Subaru aims to apply electrification technologies to all of its vehicles sold worldwide by the 1st half of 2030. Students on this project will focus on the customer usage aspects of the vehicle to design and build a system to capture and store the data necessary to measure the comfort zone of drivers of electric vehicles through sensors, driving control, and data collection focusing on acceleration and deceleration.
Subaru aims to develop “Reliability and Longevity” in all of our vehicle development. With the help of talented individuals, we aim to continue that passion into the Electrified vehicle (EV) space. Battery degradation, a key factor to the longevity of EVs has 5 main causes:
- High Temperature
- Operating at high/low state of charge
- High electric current
- Energy cycles
Of these, operating at a high/low state of charge, high electric current, and energy cycles are impacted by customer usage patterns. Subaru wants to optimize battery performance and customer satisfaction in electric vehicles. Students on this project will focus on the customer usage aspects of the vehicle to design and build a system to capture and store the data necessary to measure the comfort zone of drivers of electric vehicles through sensors, driving control, and data collection focusing on acceleration and deceleration
By understanding customer driving behavior, Subaru can work on configuring the system in a more efficient manner, thus fine-tuning the standards of vehicle’s performance, cost, and overall longevity.
Students will have the opportunity to work alongside Subaru and contribute towards Subaru’s goal of diversifying our vehicle portfolio by helping apply electrification technologies to all Subaru vehicles sold worldwide by the 1st half of 2030.
Electronic Sensor Systems Development (2-3 students)
Specific Skills: Sensor selection and integration. Interest or experience with OBD-II data, vibration sensors, and audio collection.
Prior or concurrent coursework and/or practical experience EECS 215: Introduction to Electrical Circuits/EECS 314: Electrical Circuits, Systems, and Applications or Applied electrical circuits and systems
Likely Majors: CE, EE, ROB, ME
Database Design/Dynamic Data Acquisition (1 student)
Specific Skills: Database Design, I/O Data systems (WIFI) EECS 484 preferred. Please highlight in your personal statement
Likely Majors: CS, EE, CE
Web GUI Tool Development (1 student)
Specific Skills: Web-based GUI design, audio processing. Must have completed EECS 281
Likely Majors: CS, Or relevant experience
Mechanical Design with Sensor integration (1-2)
Specific Skills: Incorporation of a wide range of sensors into a greater system. Basic Knowledge of embedded systems, signal processing, etc. Priority given to students who have completed EE 314 (or equivalent) and/or have a sensor integration experience.
Likely Majors: ME, ISD-AUTO, ISD-GAME
Engineer – Powertrain and Emissions
Wei has worked in Subaru R&D since 2016 after graduated from Nagoya University with a degree in Mechanical and Aerospace Engineering. He was involved for 3 years in the electric vehicle development and switched to powertrain and emissions as a senior engineer. He has worked mainly on drivability and handling of vehicles through benchmarking and development projects.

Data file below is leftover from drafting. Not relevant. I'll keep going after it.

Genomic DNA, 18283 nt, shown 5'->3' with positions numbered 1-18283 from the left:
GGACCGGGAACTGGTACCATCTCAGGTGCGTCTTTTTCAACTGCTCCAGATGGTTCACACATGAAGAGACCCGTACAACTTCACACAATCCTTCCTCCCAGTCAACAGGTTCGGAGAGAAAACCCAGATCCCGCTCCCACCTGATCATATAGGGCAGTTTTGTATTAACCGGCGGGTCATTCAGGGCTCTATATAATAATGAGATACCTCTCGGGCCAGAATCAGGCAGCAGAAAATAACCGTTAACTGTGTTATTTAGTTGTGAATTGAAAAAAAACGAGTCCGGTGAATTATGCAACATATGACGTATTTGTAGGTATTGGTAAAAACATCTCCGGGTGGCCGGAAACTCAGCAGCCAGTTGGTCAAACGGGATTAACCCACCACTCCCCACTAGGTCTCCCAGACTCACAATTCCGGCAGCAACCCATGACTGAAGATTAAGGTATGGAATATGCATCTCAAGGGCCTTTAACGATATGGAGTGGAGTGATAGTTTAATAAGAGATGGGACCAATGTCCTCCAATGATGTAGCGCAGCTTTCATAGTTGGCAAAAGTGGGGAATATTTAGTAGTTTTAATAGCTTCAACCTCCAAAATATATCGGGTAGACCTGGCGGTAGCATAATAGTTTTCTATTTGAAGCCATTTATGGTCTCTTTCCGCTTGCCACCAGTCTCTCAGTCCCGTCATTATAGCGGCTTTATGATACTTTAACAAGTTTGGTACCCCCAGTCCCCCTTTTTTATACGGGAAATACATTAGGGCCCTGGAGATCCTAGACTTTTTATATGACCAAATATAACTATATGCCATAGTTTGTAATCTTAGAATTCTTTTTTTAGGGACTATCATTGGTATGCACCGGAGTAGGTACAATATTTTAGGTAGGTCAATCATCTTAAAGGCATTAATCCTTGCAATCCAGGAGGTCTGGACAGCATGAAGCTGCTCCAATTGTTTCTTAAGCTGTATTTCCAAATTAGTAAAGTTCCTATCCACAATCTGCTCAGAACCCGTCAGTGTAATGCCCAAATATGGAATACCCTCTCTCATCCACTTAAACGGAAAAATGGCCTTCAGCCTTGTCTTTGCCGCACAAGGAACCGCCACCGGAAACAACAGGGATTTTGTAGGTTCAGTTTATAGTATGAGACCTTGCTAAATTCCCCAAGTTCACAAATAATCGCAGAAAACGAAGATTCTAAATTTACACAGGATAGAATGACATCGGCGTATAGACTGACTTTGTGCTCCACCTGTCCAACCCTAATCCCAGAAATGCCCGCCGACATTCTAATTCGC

Engineer – ADAS & Vehicle Performance Engineering
John has been working for Subaru since 2017. He has his BSc in Materials Science & Engineering from Purdue University. His primary focus area is ADAS. John received further training from Subaru in the USA and Japan, where he developed cross-language and cultural communication skills. To ensure the success of collaborative research efforts, he recently relocated to Michigan. He likes building PCs and motorcycling.
Manager – Powertrain and Emissions
Brandon has been with Subaru since 2015 and is a manager in powertrain and emissions. He has his Mechanical Engineering degree from California State University Fullerton. He is responsible for management of transmission and xEV engineering. Also supports vehicle emissions and on road development testing
Associate Professor, Electrical Engineering
Professor Ku’s research focuses on energy-efficient optoelectronics using nanostructured materials; for example, how to reduce the laser threshold, how to increase the efficiency of light-emitting diodes and solar cells, how to efficiently transmit the data while maintaining the security, and how to reduce the power requirement for nonlinear optical devices.
Course Substitutions: Honors, ChE Elective, CS MDE/Capstone, CE MDE, EE MDE, IOE Grad Cognate, ISD AUTO 503, ISD GAME, MECHENG 490, ROB 590, SI Elective, SI Grad Cognate
- Citizenship Requirements
- This project is open to all students on campus
- Intellectual Property Agreements / Non-Disclosure Agreement Requirements
- Students will sign IP/NDA document(s) that are unique to Subaru R&D.
- On-Campus Participation Requirements
- Students on this team must be able to be physically present on campus in Ann Arbor and able and willing to travel to Subaru R&D in the Ann Arbor area to work on physical prototypes as local safety protocols allow.
Summer Project Activities
- Students who have the legal right to work in the US will be guaranteed an interview for a 2022 internship. The interviews will take place by the end January of 2022. The internship program may not be confined to the project’s subject matter.
In-Person/Remote Participation Options:
Most of the work will take place on-campus in Ann Arbor. Weekly/Bi-Weekly project update meetings may take place online through Microsoft Teams/Facility. Use of our test tracks for vehicle testing is highly welcomed (MDP will provide transportation to the R&D facility). Students on this team must be able to be physically present on campus in Ann Arbor and able and willing to travel to Subaru R&D in the Ann Arbor area to work on physical prototypes as local safety protocols allow.